Millenial or Baby Boomer – how does this impact your career options
In 2015 in Canada, there were 19% Millenials in Canadian households, 28% Gen X, 38% Boomers, and 15% Pre-Boomers.
The predictions by 2030 are that the workforce will be largely Millenials (1980-1995) and Gen Xers (1967-1979), with a relatively small group of Baby Boomers (50-69) at retirement age. Gen Z has started entering the workforce (1995-2012) and beginning to show up in lower level positions.
Given that the bulk of the workforce will be millennials and baby boomers, what are some of the requirements for employers and employees by 2030?
For Baby Boomers, employers will need to focus strongly on succession planning with individuals in this group, seasoned and experienced in the skills areas, a boon for Gen Xers looking for promotion and increased responsibilities in their roles. The difficulty for Gen Xers is access to this transfer of knowledge and mentoring. In addition, Millenials may look forward to increased opportunities and earlier promotions to assume responsibilities as demanded by the workplace. It is not anticipated that Millenials will have any difficulty reaching out to absorb through online research, information gathering with baby boomers and with organizational data, to support their efforts to achieve success in the area of interest.
For Millenials, their technology complaints may include the frustrations of time wasted searching for documents, finding specific information about a project or task and trying to locate key contact details for co-workers, clients, suppliers and resources who may be virtual connections only. The solution of access to efficient technology services may be a frustration left over from Boomers not as well versed with ICT systems. In addition, Millenials are a generation that seeks to solve problems themselves and if the technology being offered is not satisfactory they will find something else to use, whether company supported or not. For example, the use of Dropbox, Google Drive and iCloud.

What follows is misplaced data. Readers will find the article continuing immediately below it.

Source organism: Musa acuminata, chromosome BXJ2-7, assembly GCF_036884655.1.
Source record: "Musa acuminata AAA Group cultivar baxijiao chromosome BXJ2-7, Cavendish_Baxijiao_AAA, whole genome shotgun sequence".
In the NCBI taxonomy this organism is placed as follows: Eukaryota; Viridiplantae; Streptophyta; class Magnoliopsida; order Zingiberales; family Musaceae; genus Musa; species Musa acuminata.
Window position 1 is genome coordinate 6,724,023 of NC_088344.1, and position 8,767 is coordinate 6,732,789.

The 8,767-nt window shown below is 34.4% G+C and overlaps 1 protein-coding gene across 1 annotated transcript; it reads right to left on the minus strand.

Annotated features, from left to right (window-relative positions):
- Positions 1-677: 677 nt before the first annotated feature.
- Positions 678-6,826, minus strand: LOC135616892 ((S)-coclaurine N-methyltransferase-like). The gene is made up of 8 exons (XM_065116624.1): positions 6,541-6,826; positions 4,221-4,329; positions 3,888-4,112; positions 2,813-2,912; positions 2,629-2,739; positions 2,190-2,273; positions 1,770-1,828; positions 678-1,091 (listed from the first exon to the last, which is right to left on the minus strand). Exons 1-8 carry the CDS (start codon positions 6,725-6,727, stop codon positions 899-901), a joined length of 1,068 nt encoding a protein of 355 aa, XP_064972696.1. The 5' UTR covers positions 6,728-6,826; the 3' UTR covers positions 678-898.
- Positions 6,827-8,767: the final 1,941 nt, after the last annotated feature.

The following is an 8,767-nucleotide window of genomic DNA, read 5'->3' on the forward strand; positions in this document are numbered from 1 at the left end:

Canada brings in 250,000 skilled immigrants a year and this continues to fall short of the demand in the workplace. Locating career opportunities is important, yet also understanding the ways that you can build your career to be successful in the labour market.
What can Millenials do to accelerate their careers?
If you are a Millenial, or an upcoming Gen Z, you will need Communication Strategies to build positive relationships with your managers, whether Gen Xers or Boomers. Airing frustrations with technology and the differences in supporting job needs, Conflict Resolution or Stress Management, Dealing with Difficult People or even Assertiveness Training can increase your flexibility in approach and resolution of a situation.
What can Baby Boomers do to manage the transition?
As a Baby Boomer Coaching Skills or HR for the Non HR Manager can ease your departure and transfer knowledge to your colleagues as you move to the next phase in your life.
Business owners, executive teams and senior management need to be aware of the dynamics created by changing demographics and invest in management training accordingly.